Walter Benjamin and Cultural Theory

The German literary theorist Walter Benjamin (1892-1940) was associated with what is known as the Frankfurt School of German critical theory (although he was never a member of its institutional body, the Frankfurt Institute for Social Research). His work is diverse in both its content (ranging from studies of Romantic and contemporary literature, through photography… Read More Walter Benjamin and Cultural Theory

Terry Eagleton and Marxist Literary Theory

Terence Francis Eagleton (b: 1943), a student of Raymond Williams, is a literary theorist, and since the 1970s, widely regarded as the most influential British Marxist critic. He has written more than forty books, including Literary Theory: An Introduction (1983), The Ideology of the Aesthetic (1990), and The Illusions of Postmodernism (1996). Tremendously influenced by… Read More Terry Eagleton and Marxist Literary Theory

Georg Lukacs as a Marxist Literary Theorist

The Hungarian thinker and aesthetician Georg Lukacs (1885-1971) has played a pivotal role in the development of Western Marxism, which refers to a wide variety of Marxist theoreticians based in Western and central Europe. The Western Marxists are in opposition to the doctrines of the Soviet Union, who downplay the primacy of economic analysis, concerning… Read More Georg Lukacs as a Marxist Literary Theorist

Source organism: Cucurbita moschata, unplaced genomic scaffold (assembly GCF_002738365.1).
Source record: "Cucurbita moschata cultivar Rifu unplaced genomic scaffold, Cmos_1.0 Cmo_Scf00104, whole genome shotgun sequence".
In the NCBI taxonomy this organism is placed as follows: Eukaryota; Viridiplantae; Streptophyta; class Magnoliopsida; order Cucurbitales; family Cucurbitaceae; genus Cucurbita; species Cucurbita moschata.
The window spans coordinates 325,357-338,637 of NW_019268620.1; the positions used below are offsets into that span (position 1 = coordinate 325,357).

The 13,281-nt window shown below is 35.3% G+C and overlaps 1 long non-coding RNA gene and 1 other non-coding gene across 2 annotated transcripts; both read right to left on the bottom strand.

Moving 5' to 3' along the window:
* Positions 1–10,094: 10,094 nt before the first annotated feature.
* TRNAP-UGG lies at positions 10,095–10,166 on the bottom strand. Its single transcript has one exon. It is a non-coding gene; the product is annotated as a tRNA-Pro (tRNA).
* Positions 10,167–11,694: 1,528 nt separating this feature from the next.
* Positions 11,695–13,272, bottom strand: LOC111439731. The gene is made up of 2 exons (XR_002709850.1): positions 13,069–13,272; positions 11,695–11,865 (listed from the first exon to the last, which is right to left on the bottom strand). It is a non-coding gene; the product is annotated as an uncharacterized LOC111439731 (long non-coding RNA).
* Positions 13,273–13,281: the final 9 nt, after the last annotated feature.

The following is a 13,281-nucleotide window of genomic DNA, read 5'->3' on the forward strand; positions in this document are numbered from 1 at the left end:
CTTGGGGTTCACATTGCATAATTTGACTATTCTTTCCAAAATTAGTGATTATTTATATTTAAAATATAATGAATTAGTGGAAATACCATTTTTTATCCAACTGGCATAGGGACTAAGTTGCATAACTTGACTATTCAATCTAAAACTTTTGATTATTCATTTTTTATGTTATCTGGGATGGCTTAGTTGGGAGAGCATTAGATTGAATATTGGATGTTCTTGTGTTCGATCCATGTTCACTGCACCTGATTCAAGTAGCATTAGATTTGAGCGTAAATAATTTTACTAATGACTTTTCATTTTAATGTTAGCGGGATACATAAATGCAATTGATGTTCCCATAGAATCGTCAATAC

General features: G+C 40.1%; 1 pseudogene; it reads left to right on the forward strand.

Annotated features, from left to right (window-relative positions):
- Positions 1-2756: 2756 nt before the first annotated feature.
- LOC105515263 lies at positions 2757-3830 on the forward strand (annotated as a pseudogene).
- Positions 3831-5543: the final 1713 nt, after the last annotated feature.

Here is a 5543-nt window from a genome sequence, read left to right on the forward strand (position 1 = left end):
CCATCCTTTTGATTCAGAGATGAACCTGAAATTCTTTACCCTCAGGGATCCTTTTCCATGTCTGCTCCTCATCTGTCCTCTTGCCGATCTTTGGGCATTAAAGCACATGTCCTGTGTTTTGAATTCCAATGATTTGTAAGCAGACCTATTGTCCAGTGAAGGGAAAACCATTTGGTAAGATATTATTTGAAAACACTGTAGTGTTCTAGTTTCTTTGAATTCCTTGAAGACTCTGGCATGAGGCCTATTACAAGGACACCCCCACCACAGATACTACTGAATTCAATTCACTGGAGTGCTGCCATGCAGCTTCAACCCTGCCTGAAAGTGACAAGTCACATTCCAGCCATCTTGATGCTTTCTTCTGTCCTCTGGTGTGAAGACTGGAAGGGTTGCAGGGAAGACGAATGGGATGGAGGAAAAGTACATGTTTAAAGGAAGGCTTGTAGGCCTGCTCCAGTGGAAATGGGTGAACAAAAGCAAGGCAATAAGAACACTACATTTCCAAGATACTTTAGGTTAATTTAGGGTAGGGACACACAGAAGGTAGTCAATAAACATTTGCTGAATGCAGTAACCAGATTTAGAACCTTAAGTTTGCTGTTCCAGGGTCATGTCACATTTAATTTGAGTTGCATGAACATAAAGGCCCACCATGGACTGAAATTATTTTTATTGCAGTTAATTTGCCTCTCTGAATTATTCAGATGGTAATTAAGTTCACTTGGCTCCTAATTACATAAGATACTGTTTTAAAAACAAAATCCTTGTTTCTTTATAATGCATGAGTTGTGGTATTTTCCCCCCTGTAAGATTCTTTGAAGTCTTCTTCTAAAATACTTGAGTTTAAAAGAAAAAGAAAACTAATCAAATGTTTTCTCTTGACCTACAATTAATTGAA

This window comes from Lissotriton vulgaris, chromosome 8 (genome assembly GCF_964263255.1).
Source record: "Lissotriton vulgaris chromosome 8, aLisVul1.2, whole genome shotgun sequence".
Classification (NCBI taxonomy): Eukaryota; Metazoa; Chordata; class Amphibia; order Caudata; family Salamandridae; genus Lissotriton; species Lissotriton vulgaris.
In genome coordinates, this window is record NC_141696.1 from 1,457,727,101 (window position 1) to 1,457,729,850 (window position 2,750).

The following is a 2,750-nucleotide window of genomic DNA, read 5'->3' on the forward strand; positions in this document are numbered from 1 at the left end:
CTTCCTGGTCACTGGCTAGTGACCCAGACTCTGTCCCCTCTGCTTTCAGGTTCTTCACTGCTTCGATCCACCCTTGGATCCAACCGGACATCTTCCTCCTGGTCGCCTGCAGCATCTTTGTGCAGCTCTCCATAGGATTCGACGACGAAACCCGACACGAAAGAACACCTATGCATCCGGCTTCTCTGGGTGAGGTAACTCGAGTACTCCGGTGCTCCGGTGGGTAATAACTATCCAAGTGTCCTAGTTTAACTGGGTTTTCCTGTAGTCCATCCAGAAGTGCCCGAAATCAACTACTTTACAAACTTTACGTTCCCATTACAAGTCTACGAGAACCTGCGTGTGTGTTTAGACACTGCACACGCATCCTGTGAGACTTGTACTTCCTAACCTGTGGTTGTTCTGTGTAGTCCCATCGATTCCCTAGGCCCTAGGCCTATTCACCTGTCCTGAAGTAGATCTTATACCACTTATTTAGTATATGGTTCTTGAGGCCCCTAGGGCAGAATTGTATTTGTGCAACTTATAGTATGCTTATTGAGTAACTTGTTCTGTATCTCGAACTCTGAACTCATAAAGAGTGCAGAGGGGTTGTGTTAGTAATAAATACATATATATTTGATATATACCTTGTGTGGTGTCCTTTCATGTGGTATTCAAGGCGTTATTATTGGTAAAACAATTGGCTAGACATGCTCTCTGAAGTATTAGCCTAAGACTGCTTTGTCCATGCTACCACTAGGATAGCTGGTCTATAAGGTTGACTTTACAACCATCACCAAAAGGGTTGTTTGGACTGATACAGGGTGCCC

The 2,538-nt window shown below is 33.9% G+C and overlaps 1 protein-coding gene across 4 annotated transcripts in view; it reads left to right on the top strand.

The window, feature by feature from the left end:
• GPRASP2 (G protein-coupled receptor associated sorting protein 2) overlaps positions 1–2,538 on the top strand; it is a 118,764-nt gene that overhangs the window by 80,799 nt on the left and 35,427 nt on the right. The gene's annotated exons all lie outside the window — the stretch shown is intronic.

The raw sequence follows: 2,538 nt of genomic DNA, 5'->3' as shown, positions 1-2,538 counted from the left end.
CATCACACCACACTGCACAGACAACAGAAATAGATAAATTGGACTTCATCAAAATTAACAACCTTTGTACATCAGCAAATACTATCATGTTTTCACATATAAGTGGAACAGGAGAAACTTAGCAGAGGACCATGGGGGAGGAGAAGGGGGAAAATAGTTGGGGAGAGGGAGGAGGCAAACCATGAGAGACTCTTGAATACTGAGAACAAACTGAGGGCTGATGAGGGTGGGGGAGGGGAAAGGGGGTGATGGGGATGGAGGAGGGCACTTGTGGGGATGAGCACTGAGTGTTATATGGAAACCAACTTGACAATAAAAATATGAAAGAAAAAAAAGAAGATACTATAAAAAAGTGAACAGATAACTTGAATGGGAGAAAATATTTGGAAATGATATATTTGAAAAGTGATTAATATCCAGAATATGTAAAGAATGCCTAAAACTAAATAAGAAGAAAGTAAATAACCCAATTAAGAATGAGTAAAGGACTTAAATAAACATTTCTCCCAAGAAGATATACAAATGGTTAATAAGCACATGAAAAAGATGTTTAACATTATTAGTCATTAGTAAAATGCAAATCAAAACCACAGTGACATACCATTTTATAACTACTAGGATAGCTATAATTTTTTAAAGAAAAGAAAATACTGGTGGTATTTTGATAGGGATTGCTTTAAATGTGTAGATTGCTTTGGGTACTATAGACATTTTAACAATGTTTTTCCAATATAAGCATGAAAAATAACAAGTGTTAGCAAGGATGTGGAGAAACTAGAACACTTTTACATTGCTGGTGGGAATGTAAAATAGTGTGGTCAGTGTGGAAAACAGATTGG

Postmodernism’s Critique of Modernism

Postmodernism is a term applied to a variety of artistic, cultural and philosophical movements that arose as a result of modernism. While modernism frames itself as tahnedculmination of in response to Enlightenment‘s quest for authoritatively rational aesthetics, ethics and knowledge, Postmodernism seeks to subvert the Enlightenment ideals of progress, justice, centrality of human subjectivity through… Read More Postmodernism’s Critique of Modernism

Roman Jakobson’s Contribution to Literary Studies: An Essay

The work of Roman Jakobson occupies a central place in the development of Formalism and Structuralism. A linguist from Moscow, Jakobson co-founded the Moscow Linguistic Circle in 1915, and along:with Viktor Shklovsky and Boris Eichenbaum, he was involved in yet another Russian Formalist group, the Society for the Study of Poetic Language (OPOJAZ) in 1916.… Read More Roman Jakobson’s Contribution to Literary Studies: An Essay